Hmmm. I agree with Gary and don't fully agree with some of the other advice here from agents who consistently give excellent advice. His scenario is on target. Assuming there are more properties available than a buyer can reasonably look at--properties that fit the buyer's criteria--then there has to be some way for the agent to say, "Let's take a look at these 10 houses. They all have 4 bedrooms and 3 baths. They all have garages. They're all in the "X" school district, and they're all under $500,000." Now, maybe the agent is selecting those 10 based on some other unspecified criteria. Maybe they're all geographically bunched along a couple of streets. Maybe they're the 10 cheapest properties...or, for sake of the commission, the 10 most expensive ones under the buyer's $500,000 ceiling. There could be a lot of reasons. And maybe, just maybe, there's some sort of bonus attached to some of those properties for the agent.
I think what we're overlooking is that agents have to be as creative and broad-based in marketing properties as possible. Pricing a property properly is key, of course. Always has been. But raw price is not the only factor. Take two identical houses, side by side. One doesn't show well and is priced at $350,000. The other is clean, bright, and staged. It's priced at $360,000. It almost seems that sometimes we forget what the buyers want. Price, of course. But they want a house they can imagine as their own; one they want to live in. And that's an element of marketing a home.
Which brings me to staging. I'm all in favor of it; it's an essential part of marketing. But I'm amused that, at least around Northern Virginia, a couple of years ago most agents poo-pooed staging.Yes, the market was hotter then, but even then properties could have benefited from it. Now it's being treated as a big discovery by some. No. My point is: Marketing a property takes a lot of creativity and effort on many fronts. Staging, like price, like incentivizing buyer's agents, is important.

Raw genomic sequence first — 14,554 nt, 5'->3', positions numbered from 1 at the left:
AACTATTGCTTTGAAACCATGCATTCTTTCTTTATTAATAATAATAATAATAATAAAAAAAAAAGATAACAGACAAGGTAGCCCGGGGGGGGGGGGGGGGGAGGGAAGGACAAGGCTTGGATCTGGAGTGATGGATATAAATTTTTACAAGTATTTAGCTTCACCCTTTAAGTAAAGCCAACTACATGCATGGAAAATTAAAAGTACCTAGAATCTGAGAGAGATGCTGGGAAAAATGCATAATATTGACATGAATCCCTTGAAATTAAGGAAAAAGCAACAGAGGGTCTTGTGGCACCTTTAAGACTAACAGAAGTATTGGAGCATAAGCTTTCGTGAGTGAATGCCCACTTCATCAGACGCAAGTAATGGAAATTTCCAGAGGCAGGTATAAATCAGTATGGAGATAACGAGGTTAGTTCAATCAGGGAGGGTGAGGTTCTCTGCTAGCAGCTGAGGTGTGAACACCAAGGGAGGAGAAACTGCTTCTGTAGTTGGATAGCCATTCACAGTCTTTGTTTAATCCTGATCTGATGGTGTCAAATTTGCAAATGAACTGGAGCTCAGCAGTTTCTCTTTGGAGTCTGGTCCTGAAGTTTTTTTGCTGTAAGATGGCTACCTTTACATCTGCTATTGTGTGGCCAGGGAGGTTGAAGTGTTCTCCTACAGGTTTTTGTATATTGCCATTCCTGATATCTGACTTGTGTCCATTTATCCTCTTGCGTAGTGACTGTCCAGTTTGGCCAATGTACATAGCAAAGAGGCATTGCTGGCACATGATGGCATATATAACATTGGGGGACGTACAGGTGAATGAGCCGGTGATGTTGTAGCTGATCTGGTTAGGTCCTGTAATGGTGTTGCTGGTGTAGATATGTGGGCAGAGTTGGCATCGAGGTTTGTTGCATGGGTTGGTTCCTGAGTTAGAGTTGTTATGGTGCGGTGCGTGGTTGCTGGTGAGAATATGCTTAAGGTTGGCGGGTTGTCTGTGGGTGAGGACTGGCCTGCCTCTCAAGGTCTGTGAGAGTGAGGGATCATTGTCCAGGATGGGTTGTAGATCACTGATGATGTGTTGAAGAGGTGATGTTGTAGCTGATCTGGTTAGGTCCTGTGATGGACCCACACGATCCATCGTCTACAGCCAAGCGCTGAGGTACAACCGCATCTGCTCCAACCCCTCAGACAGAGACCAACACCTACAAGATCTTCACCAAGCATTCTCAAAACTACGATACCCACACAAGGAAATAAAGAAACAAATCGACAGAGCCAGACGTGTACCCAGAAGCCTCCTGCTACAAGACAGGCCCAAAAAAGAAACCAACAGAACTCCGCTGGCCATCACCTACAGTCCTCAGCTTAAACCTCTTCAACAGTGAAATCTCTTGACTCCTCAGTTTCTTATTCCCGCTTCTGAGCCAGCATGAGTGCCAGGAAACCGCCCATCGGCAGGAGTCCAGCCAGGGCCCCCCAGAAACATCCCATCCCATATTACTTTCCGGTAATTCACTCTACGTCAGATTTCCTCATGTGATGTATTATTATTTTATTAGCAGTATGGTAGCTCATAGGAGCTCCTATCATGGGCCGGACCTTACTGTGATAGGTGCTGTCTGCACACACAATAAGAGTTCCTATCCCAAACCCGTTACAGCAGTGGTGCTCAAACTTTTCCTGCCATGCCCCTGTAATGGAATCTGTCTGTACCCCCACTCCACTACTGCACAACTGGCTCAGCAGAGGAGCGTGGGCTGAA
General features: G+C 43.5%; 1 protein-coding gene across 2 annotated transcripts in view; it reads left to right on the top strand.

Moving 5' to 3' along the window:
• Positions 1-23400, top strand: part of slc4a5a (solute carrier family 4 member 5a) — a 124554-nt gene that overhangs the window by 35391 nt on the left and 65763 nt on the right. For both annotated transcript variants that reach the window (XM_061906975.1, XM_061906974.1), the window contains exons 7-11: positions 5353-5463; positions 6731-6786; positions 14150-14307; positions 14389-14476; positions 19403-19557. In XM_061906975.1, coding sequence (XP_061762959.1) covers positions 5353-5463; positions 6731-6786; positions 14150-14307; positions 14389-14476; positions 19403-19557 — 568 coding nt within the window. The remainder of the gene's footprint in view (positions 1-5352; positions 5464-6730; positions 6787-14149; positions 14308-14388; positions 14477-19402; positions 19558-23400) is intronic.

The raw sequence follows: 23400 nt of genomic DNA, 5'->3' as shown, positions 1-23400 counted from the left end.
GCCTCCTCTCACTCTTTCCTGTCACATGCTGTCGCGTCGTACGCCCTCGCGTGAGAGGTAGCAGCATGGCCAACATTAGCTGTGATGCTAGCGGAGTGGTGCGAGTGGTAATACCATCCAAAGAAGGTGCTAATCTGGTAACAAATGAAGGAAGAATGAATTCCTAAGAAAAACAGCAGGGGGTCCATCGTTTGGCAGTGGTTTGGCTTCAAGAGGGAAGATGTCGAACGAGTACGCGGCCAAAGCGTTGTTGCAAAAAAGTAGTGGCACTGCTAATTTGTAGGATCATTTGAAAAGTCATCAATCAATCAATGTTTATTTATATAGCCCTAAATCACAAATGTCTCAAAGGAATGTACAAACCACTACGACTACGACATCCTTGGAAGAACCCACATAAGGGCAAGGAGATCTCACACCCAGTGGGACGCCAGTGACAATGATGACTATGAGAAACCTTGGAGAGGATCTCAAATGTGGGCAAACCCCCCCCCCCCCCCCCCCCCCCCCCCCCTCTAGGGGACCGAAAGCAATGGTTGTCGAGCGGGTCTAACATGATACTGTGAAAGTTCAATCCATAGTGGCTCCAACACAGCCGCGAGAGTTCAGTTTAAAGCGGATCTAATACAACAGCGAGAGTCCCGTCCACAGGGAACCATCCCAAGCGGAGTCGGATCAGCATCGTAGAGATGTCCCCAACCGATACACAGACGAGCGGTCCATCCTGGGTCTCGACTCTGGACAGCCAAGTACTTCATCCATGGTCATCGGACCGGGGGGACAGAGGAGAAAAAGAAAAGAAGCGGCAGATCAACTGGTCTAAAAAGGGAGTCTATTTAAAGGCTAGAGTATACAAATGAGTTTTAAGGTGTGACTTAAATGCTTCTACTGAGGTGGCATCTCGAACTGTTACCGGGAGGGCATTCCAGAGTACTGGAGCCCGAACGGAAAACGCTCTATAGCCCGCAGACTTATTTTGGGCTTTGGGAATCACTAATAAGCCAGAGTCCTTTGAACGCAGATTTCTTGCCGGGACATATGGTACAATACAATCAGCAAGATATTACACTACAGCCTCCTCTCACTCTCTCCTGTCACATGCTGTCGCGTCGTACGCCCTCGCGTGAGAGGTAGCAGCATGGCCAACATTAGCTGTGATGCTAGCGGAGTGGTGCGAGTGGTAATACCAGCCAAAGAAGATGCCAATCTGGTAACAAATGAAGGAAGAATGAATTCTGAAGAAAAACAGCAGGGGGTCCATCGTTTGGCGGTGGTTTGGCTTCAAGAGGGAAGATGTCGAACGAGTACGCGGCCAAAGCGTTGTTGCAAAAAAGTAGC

Now everyone's discovered the Internet. One comment below states: "Most buyers are finding their own homes on the Internet." Many are. But not all. Some still receive mail, look at postcards, open letters. Some still drive around neighborhoods they like looking for signs. Some still actually walk into a real estate office. Some talk to neighbors or co-workers. The Internet is not the be all-end all solution. It's a marketing tool. Just like staging. Just like pricing.
People still go grocery shopping. Around where I live, an agent advertises on shopping carts. Others advertise on the back of the tape receipts.
Now, a lot of this--shopping cart advertising, for instance, is generic. It doesn't have to be.
The point is: Even when marketing a specific property, there are dozens of different ways to do it, all of which have, in the past and present, proved to be effective. Those who put most of their eggs into one basket--whether it's price, or the Internet, or whatever--are going to be missing some techniques that have worked and are working.
So, as far as offering an incentive to an agent, especially to a buyer's agent, it may be worth a try. The fact that resources are always limited may mean skipping over some techniques that may be less productive. And it does mean, as Elvis suggests, that the money might be better spent elsewhere. But you've got to take a look at the complete picture, the complete situation.
Hope that helps.